Interest-only is tempting. With interest-only you borrow, let's say £100,000, and you commit to just pay the bank the interest on the loan at whatever rate that happens to be – 4%, for argument's sake. So you're not paying back the £100,000. Now, how's that work? You've got to pay it back at some point.
The idea is you just write a cheque. You pay the bank the interest every month on the loan and then you set up another vehicle that will eventually pay off the capital, because you've got to still pay off the £100,000 as well as the interest. And that could be some sort of equity-based product. They used to be known as ‘endowment mortgages’.
Now, the upside to interest-only loans is that the payment every month to the bank is lower than it would be if you were paying them back interest and some of the original capital of £100,000. That's the upside. The downside is you've got to be pretty damn sure that whatever you're going to use to repay the capital after 20 or 25 years, for argument's sake, is enough to do the job. The problem a lot of people found or have found in the past is they set up these little investment funds on the side saying, "Well, after 20 years this will have grown, the FTSE 100 fund, to £100,000 or more, so I'll be able to clear my mortgage and have a party".
The problem is if the equity market plummets, your little savings vehicle isn't enough to repay the original loan. Then you've got a problem. So interest-only mortgages are attractive because the initial repayment to the bank will be relatively low, but you've got to have some way to pay off the capital that you've borrowed in the future.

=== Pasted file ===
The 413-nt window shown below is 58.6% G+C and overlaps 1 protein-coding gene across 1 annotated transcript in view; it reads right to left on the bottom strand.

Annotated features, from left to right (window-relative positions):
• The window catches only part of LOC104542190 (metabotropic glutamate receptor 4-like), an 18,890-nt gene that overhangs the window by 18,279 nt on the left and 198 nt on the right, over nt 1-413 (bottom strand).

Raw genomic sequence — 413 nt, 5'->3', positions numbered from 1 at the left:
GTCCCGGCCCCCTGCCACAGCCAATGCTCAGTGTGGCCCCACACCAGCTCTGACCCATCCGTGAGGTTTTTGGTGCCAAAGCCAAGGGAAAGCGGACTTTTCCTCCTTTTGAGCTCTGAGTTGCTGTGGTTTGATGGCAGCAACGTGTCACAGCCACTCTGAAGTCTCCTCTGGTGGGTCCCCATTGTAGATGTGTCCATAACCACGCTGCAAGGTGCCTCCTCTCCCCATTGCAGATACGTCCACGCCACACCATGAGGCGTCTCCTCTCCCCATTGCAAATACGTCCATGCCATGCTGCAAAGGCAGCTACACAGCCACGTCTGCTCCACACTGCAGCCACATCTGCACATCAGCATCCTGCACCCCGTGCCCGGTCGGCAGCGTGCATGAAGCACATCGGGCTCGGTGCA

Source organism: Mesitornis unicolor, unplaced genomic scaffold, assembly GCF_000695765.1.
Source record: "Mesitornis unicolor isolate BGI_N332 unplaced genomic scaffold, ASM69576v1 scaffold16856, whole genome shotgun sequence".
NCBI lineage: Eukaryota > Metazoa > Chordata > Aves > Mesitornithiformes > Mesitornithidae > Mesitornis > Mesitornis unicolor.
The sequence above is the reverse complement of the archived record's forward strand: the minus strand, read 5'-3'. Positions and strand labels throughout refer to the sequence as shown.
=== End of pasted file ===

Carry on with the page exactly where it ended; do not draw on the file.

The alternative is a repayment mortgage. As the name suggests, there, every month your repayment to the bank is interest on the loan, 4%, for argument's sake, plus a little bit of the original capital you borrowed. So the idea being that after 25 years, for example, you will have cleared all of the £100,000, if that's the amount you borrowed, that you owe the bank. Now, the downside to that one is you will find your monthly payments to the bank are a little bit higher because they include interest and some capital. Of course, the upside is you know, provided you keep your job and keep up the repayments, you will clear your mortgage after 20 or 25 years. No doubt about it because you are chipping away at the capital every month.
Some traps to watch out for
Now that means that normally I would recommend, if you can afford it, you do a repayment mortgage of some sort. But watch out. There are a couple of traps which I want to finish this video on. This is a beginner’s introductory guide. There are a few traps to watch out for with mortgages.
So decision tree so far is, how much do I want to borrow? How much do I need to borrow? How much of a deposit have I got versus the amount required to buy the property I'm after? That will affect the deal you can get from a bank. But then you need to decide on the amount you're borrowing. Am I going to go down the interest-only or the repayment-style route? And I've already highlighted a couple of criteria to think about when making that decision.